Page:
For certain segments of New Yorkers, the most important, religiously-observed part of their Sunday morning routine involves one coffee, two bloody marys, and a lot of gossip. But in North Brooklyn, the right to brunch as one wants to brunch is under fire. As the Brooklyn Paper and the Post report, Community Board 1 plans to enforce a statute that prevents restaurants from serving outdoors on the sidewalk before noon, so as not to interfere with people headed to church, according to a board spokesman.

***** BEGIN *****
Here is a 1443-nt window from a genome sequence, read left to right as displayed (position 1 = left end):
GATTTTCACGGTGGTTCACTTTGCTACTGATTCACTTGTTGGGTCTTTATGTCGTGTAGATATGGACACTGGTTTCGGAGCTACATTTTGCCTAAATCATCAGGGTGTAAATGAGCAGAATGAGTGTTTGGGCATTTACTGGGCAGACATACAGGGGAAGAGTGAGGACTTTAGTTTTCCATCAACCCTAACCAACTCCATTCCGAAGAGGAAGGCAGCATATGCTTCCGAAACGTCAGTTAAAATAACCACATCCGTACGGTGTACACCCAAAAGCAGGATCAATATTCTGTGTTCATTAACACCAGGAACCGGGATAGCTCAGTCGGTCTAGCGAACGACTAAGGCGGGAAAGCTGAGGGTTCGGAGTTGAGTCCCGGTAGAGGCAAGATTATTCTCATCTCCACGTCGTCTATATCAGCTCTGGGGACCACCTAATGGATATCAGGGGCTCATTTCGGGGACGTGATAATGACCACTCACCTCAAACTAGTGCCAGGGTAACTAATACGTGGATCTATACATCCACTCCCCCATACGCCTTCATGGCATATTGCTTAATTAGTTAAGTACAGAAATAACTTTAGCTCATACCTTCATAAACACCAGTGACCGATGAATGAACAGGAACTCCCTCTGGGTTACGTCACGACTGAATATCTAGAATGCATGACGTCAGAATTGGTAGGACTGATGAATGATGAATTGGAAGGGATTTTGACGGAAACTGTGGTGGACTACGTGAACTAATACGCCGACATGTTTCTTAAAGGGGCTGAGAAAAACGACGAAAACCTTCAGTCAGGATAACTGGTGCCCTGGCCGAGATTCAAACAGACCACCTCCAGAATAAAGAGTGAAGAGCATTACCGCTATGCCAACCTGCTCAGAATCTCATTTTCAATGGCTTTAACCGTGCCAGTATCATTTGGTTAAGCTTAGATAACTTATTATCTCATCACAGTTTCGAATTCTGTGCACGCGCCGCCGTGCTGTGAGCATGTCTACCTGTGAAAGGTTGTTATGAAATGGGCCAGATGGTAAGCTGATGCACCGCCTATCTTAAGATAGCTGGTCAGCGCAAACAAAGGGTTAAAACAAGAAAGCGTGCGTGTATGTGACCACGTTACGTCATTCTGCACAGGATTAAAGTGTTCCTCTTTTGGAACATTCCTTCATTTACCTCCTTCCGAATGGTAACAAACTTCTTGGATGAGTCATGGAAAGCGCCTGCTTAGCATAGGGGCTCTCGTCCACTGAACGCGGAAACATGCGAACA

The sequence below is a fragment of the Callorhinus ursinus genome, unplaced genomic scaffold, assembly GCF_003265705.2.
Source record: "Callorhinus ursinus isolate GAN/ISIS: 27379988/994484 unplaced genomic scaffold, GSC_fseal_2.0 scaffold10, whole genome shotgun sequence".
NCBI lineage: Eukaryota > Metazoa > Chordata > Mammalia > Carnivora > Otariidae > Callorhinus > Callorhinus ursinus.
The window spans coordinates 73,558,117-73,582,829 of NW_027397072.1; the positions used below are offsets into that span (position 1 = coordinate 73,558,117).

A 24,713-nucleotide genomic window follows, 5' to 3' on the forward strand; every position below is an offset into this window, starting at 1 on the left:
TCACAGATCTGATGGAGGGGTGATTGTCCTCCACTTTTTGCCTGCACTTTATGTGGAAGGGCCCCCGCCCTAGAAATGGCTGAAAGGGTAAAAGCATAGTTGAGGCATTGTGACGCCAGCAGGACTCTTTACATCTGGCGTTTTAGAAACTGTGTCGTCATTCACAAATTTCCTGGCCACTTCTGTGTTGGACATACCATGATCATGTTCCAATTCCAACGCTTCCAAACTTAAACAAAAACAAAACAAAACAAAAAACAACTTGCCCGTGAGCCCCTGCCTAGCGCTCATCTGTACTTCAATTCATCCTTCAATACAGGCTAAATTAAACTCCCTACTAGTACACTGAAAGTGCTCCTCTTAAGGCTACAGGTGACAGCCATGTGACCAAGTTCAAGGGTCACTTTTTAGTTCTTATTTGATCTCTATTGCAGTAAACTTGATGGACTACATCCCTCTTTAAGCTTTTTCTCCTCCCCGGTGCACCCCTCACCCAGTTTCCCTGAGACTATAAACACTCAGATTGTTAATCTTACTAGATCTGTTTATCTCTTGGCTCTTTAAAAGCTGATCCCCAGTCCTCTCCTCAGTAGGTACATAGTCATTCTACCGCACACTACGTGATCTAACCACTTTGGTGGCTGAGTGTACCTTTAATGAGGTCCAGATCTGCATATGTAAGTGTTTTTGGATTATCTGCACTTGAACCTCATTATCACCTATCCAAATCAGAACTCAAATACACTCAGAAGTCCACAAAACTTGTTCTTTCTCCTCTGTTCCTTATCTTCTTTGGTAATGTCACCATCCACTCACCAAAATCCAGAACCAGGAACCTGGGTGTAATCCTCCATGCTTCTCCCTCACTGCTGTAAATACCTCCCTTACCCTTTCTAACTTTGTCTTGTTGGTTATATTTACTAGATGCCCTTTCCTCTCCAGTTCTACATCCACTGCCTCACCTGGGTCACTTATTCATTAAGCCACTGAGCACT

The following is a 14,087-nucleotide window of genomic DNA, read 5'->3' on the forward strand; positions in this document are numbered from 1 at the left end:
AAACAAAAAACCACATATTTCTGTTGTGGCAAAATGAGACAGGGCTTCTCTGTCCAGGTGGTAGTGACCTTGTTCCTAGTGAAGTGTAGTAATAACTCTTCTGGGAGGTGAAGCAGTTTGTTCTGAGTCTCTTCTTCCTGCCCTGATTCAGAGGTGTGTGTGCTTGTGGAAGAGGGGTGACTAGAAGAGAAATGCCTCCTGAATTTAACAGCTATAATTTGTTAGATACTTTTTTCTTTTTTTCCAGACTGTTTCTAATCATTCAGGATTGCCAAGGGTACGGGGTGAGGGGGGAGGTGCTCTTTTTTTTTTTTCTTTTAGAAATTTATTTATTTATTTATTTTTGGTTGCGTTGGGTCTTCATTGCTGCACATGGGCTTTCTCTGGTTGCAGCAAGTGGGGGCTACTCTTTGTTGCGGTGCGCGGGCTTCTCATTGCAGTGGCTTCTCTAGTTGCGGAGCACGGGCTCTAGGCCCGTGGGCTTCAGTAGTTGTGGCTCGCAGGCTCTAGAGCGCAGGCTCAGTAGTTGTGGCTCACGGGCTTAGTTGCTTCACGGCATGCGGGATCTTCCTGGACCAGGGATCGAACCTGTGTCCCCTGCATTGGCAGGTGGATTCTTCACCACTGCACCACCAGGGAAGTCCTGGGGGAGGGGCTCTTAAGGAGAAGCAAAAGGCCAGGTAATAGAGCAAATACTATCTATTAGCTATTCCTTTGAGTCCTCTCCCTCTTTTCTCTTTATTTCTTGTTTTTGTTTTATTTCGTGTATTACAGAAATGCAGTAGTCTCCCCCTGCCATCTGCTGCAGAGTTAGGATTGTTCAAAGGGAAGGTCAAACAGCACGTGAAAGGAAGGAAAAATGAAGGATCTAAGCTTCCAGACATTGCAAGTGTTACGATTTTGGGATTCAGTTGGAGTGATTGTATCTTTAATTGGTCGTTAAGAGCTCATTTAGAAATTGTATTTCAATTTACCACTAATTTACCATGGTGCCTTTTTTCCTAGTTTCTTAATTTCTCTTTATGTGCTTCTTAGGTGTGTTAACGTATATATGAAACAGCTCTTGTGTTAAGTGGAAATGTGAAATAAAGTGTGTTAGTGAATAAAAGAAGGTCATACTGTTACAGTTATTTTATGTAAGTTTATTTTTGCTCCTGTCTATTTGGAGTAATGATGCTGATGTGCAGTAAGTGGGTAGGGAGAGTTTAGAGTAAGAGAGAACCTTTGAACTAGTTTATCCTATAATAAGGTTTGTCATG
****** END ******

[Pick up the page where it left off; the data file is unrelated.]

Of course, if you've been to Williamsburg on a Sunday lately, you may have noticed that there isn't exactly a stampede of churchgoers crowding the sidewalks. Community Board No. 1 has also recently tried to crack down on the expansion of the area's bar scene by floating the idea of a ban on liquor licenses. The brunch crackdown looks an awful lot like another sally from longtime residents in the larger battle over the neighborhood's changing character. But brunchers (or gentrifiers, if you'd rather call them that) have one ace in the hole, at least on this issue: They're not up and about and ordering an egg-white omelette by noon. Please.